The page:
General Data Protection Regulation (GDPR)


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At St James Medical Practice we handle all patient medical records in-line with laws on data protection and confidentiality. We are fully compliant with The General Data Protection Regulation (GDPR) which came into effect from 25th May 2018. This law determines how your personal data is processed and kept safe, the legal rights you have in relation to your own data.

Please refer to our updated Practice Privacy Notice (PPN) and patient information leaflet for further details.


What is GDPR?

GDPR stands for General Data Protection Regulations and is a new piece of legislation that will supersede the Data Protection Act. It will not only apply to the UK and EU; it covers anywhere in the world in which data about EU citizens is processed.

The GDPR is similar to the Data Protection Act (DPA) 1998 (which the practice already complies with), but strengthens many of the DPA’s principles. The main changes are:

  • Practices must comply with subject access requests
  • Where we needs your consent to process data, this consent must be freely given, specific, informed and unambiguous
  • There are new, special protections for patient data
  • The Information Commissioner’s Office must be notified within 72 hours of a data breach
  • Higher fines for data breaches – up to 20 million euros

What is ‘patient data’?

Patient data is information that relates to a single person, such as his/her diagnosis, name, age, earlier medical history etc.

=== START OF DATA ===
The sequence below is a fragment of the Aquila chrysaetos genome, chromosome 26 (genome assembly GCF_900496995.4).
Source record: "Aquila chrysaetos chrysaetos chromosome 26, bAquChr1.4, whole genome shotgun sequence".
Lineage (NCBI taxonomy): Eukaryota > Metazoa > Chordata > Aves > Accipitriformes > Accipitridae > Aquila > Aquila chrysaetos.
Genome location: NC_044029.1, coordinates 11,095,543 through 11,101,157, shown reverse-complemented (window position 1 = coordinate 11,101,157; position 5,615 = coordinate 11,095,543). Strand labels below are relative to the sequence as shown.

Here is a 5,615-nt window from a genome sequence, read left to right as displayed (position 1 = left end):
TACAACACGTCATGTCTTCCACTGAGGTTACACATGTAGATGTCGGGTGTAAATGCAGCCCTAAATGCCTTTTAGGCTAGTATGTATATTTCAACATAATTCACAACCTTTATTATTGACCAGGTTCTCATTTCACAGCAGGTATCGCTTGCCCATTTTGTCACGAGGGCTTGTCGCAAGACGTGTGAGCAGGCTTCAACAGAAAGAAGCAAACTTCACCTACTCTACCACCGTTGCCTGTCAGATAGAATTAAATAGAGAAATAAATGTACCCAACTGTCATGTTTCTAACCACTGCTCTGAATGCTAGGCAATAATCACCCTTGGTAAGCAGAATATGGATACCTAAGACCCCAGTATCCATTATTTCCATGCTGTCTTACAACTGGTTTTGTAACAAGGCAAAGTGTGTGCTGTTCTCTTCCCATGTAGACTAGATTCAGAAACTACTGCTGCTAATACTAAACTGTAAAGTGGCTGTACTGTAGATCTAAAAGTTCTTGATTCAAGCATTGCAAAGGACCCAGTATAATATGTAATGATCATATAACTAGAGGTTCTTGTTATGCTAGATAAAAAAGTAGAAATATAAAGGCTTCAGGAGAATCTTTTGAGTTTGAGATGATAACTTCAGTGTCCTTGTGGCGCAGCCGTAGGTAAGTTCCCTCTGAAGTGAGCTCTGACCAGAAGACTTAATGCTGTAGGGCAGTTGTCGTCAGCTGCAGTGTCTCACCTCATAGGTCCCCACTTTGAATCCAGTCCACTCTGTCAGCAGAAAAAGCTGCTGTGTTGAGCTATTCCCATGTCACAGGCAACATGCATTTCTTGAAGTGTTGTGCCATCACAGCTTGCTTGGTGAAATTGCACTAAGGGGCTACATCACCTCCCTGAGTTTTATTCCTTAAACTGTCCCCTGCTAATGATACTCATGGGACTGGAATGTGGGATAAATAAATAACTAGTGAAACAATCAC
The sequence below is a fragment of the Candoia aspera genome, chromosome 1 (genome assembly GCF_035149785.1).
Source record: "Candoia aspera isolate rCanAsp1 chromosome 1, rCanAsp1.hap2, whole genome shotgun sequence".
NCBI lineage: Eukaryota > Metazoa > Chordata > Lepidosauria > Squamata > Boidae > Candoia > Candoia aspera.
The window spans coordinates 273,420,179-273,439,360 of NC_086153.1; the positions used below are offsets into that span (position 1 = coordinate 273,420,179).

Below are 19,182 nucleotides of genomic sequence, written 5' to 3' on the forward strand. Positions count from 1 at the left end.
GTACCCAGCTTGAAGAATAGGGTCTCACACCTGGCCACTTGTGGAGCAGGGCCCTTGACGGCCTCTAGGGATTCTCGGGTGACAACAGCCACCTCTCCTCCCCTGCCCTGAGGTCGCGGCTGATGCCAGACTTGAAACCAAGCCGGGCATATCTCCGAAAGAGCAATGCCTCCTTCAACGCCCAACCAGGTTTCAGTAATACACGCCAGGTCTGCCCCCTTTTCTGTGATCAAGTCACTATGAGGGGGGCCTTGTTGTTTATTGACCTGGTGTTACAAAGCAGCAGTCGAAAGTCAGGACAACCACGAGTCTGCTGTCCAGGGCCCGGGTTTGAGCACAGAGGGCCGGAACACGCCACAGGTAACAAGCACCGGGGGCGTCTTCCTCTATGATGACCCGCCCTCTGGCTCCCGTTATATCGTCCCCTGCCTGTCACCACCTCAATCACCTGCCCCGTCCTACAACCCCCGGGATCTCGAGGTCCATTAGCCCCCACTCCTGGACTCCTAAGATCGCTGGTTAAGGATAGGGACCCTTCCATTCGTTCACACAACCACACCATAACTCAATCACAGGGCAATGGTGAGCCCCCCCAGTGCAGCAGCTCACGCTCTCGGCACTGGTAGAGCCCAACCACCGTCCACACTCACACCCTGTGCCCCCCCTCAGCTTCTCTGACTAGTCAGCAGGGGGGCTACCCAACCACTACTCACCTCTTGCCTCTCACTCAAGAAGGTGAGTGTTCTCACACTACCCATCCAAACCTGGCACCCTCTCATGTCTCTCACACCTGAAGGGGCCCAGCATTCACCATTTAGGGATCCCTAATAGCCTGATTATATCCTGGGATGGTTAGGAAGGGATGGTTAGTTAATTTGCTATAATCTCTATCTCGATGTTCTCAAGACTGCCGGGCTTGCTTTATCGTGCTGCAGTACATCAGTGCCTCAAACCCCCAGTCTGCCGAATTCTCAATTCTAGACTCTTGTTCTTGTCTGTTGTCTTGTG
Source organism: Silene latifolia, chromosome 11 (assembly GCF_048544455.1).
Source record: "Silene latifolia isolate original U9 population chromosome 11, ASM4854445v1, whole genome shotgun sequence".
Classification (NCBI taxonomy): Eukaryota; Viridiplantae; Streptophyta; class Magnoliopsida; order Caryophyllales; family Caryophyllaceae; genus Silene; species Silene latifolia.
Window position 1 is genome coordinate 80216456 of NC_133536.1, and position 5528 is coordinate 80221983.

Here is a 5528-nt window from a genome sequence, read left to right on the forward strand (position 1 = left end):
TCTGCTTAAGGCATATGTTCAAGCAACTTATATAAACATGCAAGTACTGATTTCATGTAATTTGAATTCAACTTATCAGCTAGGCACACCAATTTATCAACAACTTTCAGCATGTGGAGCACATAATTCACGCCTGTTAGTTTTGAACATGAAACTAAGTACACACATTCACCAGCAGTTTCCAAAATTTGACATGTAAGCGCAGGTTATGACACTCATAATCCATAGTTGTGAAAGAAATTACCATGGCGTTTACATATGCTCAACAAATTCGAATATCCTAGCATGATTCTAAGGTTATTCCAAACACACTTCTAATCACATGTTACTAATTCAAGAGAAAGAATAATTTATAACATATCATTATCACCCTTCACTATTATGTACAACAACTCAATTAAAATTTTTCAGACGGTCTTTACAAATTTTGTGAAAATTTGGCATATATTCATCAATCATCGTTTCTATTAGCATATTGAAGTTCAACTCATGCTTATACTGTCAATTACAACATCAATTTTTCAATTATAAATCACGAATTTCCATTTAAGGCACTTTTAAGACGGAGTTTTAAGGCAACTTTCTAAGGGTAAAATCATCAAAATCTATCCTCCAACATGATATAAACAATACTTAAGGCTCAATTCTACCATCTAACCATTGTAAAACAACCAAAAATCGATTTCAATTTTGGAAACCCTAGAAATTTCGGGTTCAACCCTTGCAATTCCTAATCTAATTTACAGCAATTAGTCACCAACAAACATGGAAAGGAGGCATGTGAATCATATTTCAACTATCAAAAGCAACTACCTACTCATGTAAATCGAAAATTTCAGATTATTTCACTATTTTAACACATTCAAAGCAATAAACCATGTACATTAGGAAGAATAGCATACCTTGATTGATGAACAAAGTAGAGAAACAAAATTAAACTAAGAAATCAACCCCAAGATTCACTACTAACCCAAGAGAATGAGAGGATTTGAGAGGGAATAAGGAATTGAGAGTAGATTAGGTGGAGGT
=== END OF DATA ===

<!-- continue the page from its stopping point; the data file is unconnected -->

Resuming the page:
What is consent?

Consent is permission from a patient – an individual’s consent is defined as “any freely given specific and informed indication of his wishes by which the data subject signifies his/her agreement to personal data relating to him/her being processed.”

Explicit consent under the GDPR is distinct from implied consent for sharing for direct care purposes under the common law duty of confidentiality. The GDPR creates a lawful basis for processing special category health data when it is for the provision of direct care that does not require explicit consent.

Individuals also have the right to withdraw their consent at any time.


What GDPR will mean for patients?

The GDPR sets out the key principles about processing personal data, for staff or patients;

  • Data must be processed lawfully, fairly and transparently
  • It must be collected for specific, explicit and legitimate purposes
  • It must be limited to what is necessary for the purposes for which it is processed
  • Information must be accurate and kept up to date
  • Data must be held securely
  • It can only be retained for as long as is necessary for the reasons it was collected

There are also stronger rights for patients regarding the information that practices hold about them.
These include;

  • Being informed about how their data is used
  • Patients to have access to their own data
  • Patients can ask to have incorrect information changed
  • Restrict how their data is used
  • Move their patient data from one health organisation to another
  • The right to object to their patient information being processed (in certain circumstances)

Please contact the practice if you would like further information on our GDPR practices or if you would like to withdraw your content.